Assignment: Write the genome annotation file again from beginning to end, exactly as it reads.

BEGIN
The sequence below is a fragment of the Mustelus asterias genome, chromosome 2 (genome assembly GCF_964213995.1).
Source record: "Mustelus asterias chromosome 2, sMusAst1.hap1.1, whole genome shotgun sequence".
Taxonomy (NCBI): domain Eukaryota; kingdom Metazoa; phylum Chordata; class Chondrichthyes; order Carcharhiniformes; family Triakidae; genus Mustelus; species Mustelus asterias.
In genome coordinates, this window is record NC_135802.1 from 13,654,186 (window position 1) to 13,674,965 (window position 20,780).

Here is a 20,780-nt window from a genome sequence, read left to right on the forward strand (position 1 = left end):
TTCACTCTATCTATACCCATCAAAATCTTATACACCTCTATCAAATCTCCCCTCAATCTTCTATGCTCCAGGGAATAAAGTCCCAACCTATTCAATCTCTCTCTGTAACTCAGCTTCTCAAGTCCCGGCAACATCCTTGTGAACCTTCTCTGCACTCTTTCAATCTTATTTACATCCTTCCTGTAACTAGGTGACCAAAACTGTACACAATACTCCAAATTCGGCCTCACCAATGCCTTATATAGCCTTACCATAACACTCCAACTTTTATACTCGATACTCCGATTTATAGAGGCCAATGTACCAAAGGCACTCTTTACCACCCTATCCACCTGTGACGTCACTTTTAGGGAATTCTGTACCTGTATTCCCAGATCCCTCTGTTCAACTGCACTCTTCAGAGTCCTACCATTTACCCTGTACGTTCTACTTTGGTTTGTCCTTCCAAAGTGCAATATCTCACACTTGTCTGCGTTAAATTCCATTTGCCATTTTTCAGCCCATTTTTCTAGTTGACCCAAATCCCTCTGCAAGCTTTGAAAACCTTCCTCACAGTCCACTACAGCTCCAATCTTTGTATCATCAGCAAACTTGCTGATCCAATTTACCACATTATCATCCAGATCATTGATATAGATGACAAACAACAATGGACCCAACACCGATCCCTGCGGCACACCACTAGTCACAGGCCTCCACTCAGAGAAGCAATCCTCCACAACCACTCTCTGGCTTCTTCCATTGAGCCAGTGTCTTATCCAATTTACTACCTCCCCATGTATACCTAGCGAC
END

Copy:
The sequence below is a fragment of the Mustelus asterias genome, chromosome 2 (genome assembly GCF_964213995.1).
Source record: "Mustelus asterias chromosome 2, sMusAst1.hap1.1, whole genome shotgun sequence".
Taxonomy (NCBI): domain Eukaryota; kingdom Metazoa; phylum Chordata; class Chondrichthyes; order Carcharhiniformes; family Triakidae; genus Mustelus; species Mustelus asterias.
In genome coordinates, this window is record NC_135802.1 from 13,654,186 (window position 1) to 13,674,965 (window position 20,780).

Here is a 20,780-nt window from a genome sequence, read left to right on the forward strand (position 1 = left end):
TTCACTCTATCTATACCCATCAAAATCTTATACACCTCTATCAAATCTCCCCTCAATCTTCTATGCTCCAGGGAATAAAGTCCCAACCTATTCAATCTCTCTCTGTAACTCAGCTTCTCAAGTCCCGGCAACATCCTTGTGAACCTTCTCTGCACTCTTTCAATCTTATTTACATCCTTCCTGTAACTAGGTGACCAAAACTGTACACAATACTCCAAATTCGGCCTCACCAATGCCTTATATAGCCTTACCATAACACTCCAACTTTTATACTCGATACTCCGATTTATAGAGGCCAATGTACCAAAGGCACTCTTTACCACCCTATCCACCTGTGACGTCACTTTTAGGGAATTCTGTACCTGTATTCCCAGATCCCTCTGTTCAACTGCACTCTTCAGAGTCCTACCATTTACCCTGTACGTTCTACTTTGGTTTGTCCTTCCAAAGTGCAATATCTCACACTTGTCTGCGTTAAATTCCATTTGCCATTTTTCAGCCCATTTTTCTAGTTGACCCAAATCCCTCTGCAAGCTTTGAAAACCTTCCTCACAGTCCACTACAGCTCCAATCTTTGTATCATCAGCAAACTTGCTGATCCAATTTACCACATTATCATCCAGATCATTGATATAGATGACAAACAACAATGGACCCAACACCGATCCCTGCGGCACACCACTAGTCACAGGCCTCCACTCAGAGAAGCAATCCTCCACAACCACTCTCTGGCTTCTTCCATTGAGCCAGTGTCTTATCCAATTTACTACCTCCCCATGTATACCTAGCGAC